Luxury Cruises to Cochin, India
Luxury Cruises to Cochin, India
Sitting by the sea on India’s southern tip, Cochin has been an important trade port for centuries – most notably the capital of India’s spice trade. The second city of India’s west coast after Mumbai, Cochin (known locally as Kochi) is an exciting tourist destination as rich in heritage as it is breathtakingly beautiful.
Its moderate climate, coupled with the sun-soaked Arabian Sea before it and the lush green Ghat mountains behind make the city and its surrounding countryside a place of outstanding natural beauty – and a gorgeous port of call for a better look at India’s relaxed, multicultural side.
Sightseeing in Cochin
The plentiful equatorial sunlight gives the colours of Cochin a vivid, vibrant quality – from the palm-lined backwaters to the modern developments and historical landmarks of the city itself. Portuguese, Chinese and Dutch influences run through the city, thanks to Cochin’s place in history as a major port of call for ocean traders for hundreds of years. As such, there’s no shortage of cultural attractions for visitors to the so-called ‘Queen of the Arabian Sea’:
Chinese fishing nets
Arguably some of the most graceful man-made structures to stand by the sea, the iconic slender fishing scaffolds on and around Fort Cochin Beach are a must-see when you visit the region. Originally thought to have been introduced by the Chinese explorer Zheng He, the nets’ design are now known to have come from the Portuguese colonial settlers of Macau near Hong Kong. Make sure you have a camera handy if you visit the structures around sundown – the wispy nets and spidery frames often stand in stunning silhouette against rich, golden sunsets over the sea.
You may have the opportunity to walk the streets of historic Cochin, a treasure trove of Indo-European culture and architecture stemming from the town’s mix of colonial Dutch and native Indian cross-culture. Follow tree-lined streets past a wealth of landmarks, including the white-walled St Francis Church built in 1503; and close by, the Santa Cruz Cathedral Basilica – a strange juxtaposition of white-walled European gothic architecture, complete with stained glass windows and heavy wooden doors, surrounded outside by the palms and cloudless blue skies of Southern India.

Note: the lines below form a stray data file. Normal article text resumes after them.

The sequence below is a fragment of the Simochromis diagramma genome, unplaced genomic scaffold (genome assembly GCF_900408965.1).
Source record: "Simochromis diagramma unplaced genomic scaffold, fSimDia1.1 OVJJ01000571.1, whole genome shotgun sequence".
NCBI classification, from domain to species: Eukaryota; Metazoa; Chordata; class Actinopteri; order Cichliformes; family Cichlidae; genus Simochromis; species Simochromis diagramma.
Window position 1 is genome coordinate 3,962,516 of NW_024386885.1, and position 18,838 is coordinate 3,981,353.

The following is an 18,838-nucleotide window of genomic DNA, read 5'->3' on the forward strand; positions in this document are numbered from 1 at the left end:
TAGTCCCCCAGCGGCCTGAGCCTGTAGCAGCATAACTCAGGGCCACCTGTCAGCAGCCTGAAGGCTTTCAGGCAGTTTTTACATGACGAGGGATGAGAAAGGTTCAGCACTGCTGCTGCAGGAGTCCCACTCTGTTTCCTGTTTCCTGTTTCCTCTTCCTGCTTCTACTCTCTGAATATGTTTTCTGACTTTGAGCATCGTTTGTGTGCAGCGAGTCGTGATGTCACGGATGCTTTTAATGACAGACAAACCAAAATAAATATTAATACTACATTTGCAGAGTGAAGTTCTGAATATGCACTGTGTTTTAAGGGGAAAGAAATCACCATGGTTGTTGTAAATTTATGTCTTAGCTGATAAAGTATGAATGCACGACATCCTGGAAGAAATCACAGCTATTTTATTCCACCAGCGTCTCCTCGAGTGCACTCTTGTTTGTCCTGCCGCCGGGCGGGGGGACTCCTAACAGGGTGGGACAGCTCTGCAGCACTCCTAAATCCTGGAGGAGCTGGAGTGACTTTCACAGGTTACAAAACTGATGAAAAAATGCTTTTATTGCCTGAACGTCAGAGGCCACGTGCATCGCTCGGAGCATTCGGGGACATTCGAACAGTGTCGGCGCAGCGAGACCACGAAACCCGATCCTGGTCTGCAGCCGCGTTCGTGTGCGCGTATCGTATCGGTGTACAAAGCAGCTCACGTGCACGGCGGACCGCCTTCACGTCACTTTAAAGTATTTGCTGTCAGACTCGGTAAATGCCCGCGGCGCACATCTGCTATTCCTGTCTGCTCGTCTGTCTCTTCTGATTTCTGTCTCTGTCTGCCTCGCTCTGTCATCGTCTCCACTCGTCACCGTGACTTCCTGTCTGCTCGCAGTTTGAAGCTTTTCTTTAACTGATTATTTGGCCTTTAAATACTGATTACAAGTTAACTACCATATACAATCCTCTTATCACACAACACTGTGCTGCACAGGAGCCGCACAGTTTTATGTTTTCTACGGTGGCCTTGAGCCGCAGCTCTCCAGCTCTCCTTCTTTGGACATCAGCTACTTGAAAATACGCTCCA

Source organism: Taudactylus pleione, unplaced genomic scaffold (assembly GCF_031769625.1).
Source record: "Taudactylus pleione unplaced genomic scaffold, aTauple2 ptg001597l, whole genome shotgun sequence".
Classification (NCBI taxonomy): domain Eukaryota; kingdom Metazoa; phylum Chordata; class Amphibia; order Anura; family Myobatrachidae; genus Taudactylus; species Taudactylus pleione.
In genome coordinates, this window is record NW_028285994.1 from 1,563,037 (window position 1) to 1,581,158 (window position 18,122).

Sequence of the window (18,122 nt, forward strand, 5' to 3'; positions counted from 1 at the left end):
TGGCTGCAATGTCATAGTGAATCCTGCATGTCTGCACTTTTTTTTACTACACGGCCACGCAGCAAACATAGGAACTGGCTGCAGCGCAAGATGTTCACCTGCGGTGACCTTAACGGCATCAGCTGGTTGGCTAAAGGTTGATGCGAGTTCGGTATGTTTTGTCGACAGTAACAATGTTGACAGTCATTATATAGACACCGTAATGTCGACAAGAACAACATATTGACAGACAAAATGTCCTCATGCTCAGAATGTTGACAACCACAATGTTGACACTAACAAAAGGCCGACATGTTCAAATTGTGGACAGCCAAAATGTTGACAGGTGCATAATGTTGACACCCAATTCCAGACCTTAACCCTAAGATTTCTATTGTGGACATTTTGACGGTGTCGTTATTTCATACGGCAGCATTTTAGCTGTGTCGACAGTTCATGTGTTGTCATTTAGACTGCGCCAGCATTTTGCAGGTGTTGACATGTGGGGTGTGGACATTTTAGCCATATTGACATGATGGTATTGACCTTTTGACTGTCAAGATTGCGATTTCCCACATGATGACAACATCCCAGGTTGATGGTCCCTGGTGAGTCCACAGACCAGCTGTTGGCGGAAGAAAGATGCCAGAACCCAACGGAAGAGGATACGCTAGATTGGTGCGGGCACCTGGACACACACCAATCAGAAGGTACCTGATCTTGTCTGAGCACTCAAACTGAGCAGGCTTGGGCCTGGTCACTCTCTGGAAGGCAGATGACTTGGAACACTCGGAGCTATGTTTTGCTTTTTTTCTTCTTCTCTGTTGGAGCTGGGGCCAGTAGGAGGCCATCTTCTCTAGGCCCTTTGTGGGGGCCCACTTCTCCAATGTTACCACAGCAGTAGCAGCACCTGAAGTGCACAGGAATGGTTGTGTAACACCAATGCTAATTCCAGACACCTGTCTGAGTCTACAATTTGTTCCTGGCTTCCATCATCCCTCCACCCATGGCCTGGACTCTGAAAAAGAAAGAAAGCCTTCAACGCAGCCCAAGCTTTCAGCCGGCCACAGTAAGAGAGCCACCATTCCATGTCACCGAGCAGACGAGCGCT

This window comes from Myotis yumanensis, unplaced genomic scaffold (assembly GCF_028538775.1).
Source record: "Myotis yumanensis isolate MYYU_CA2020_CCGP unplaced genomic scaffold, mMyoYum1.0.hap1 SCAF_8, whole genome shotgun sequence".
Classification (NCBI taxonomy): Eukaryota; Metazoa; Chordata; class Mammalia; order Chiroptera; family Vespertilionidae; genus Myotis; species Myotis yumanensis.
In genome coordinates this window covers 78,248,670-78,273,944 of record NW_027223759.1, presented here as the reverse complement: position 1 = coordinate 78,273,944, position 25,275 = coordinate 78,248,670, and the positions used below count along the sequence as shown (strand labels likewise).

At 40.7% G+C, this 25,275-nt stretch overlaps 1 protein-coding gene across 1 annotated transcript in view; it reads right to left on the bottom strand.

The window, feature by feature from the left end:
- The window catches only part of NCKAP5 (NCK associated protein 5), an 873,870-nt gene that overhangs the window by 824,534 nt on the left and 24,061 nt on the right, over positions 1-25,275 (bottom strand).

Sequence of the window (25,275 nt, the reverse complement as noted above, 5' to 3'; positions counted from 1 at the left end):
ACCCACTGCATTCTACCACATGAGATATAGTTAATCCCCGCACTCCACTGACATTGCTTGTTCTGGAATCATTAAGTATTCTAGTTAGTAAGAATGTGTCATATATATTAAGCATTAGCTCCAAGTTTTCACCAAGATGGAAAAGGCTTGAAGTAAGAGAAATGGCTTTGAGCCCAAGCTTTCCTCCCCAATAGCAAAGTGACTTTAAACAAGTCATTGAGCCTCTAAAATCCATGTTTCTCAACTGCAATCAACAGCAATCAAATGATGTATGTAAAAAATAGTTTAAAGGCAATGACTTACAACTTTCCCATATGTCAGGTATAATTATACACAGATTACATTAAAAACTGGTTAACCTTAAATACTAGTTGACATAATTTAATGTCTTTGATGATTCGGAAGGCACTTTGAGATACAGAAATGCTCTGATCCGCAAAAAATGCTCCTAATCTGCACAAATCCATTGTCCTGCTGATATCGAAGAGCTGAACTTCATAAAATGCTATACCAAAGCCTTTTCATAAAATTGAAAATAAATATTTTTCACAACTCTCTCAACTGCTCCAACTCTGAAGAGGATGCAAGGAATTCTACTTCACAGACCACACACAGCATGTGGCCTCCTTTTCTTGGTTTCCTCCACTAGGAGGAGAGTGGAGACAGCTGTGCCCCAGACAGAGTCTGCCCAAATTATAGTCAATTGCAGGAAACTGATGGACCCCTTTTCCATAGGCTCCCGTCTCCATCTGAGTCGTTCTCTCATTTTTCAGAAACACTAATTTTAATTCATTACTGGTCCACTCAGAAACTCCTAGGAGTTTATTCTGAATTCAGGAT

Built in the mid-16th century by Portuguese settlers, and added to by Dutch settlers a century later, Mattancherry Palace presents visitors with a unique style of construction – a European interpretation of the native South Indian, courtyard-centred Nalukettu style. Popularly known as the Dutch Palace, the museum boasts a portrait gallery of the town’s rajas in its former Coronation Hall as well as stunning, brightly-coloured Hindu murals throughout. Exhibits in the museum include royal ceremonial dress, coins, stamps and carriages.
Shopping in Cochin
The city does good trade in souvenirs and curios, and carved rosewood paperweights and animal figurines are a particular local speciality. You’ll find arts and crafts shops on Broadway, a street also famous for its clothes and spices, and various emporia selling a wide variety of fascinating objects, both old and new.
Jew Town in Cochin is best known for its antique shops – look out for stores which deal in wooden jewellery boxes, Chinese ceramics and ancient Indian arts and handicrafts. The synagogue also lies in this truly historic part of town, where you can step back in time to see the centuries-old, hand-painted Chinese floor tiles that are testament to the city’s international history. The shopping in this part of the city also includes spice traders, silk merchants, clothing, carpets and jewellery, as well as the odd café and bookshop too.
Eating Out in Cochin
As a coastal city there’s no shortage of delicious seafood on Cochin’s local menus. There are some bright, breezy restaurants around Rose Street that get consistently great reviews, serving grilled prawns, masala fish and cold beer – what better way to enjoy a taste of Cochin?
Spices, banana and coconut are common ingredients in many local dishes, like the bright yellow, yogurt-based kaalan or pachadi vegetable side-dish. Conversely, visitors may also find eateries that specialise in a taste of Northern Indian food in the heart of the South – serving rich, aromatic Mughlai cuisine as a great contrast to the local fare.